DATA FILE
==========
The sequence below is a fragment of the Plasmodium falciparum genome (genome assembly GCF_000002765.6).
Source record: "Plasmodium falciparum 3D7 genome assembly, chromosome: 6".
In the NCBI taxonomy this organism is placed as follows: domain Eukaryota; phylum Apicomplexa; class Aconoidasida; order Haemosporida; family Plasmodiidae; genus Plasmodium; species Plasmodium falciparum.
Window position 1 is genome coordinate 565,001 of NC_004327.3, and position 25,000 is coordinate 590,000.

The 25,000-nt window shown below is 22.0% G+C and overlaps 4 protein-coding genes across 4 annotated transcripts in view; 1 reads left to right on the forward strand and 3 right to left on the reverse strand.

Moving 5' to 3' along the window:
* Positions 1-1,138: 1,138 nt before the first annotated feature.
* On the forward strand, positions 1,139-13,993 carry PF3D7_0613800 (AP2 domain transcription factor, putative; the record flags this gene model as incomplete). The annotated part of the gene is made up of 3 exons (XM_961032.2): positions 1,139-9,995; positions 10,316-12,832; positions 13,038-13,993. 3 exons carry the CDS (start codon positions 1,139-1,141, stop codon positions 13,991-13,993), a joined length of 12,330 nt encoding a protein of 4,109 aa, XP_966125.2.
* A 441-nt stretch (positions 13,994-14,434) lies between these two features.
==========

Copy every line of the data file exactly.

The sequence below is a fragment of the Plasmodium falciparum genome (genome assembly GCF_000002765.6).
Source record: "Plasmodium falciparum 3D7 genome assembly, chromosome: 6".
In the NCBI taxonomy this organism is placed as follows: domain Eukaryota; phylum Apicomplexa; class Aconoidasida; order Haemosporida; family Plasmodiidae; genus Plasmodium; species Plasmodium falciparum.
Window position 1 is genome coordinate 565,001 of NC_004327.3, and position 25,000 is coordinate 590,000.

The 25,000-nt window shown below is 22.0% G+C and overlaps 4 protein-coding genes across 4 annotated transcripts in view; 1 reads left to right on the forward strand and 3 right to left on the reverse strand.

Moving 5' to 3' along the window:
* Positions 1-1,138: 1,138 nt before the first annotated feature.
* On the forward strand, positions 1,139-13,993 carry PF3D7_0613800 (AP2 domain transcription factor, putative; the record flags this gene model as incomplete). The annotated part of the gene is made up of 3 exons (XM_961032.2): positions 1,139-9,995; positions 10,316-12,832; positions 13,038-13,993. 3 exons carry the CDS (start codon positions 1,139-1,141, stop codon positions 13,991-13,993), a joined length of 12,330 nt encoding a protein of 4,109 aa, XP_966125.2.
* A 441-nt stretch (positions 13,994-14,434) lies between these two features.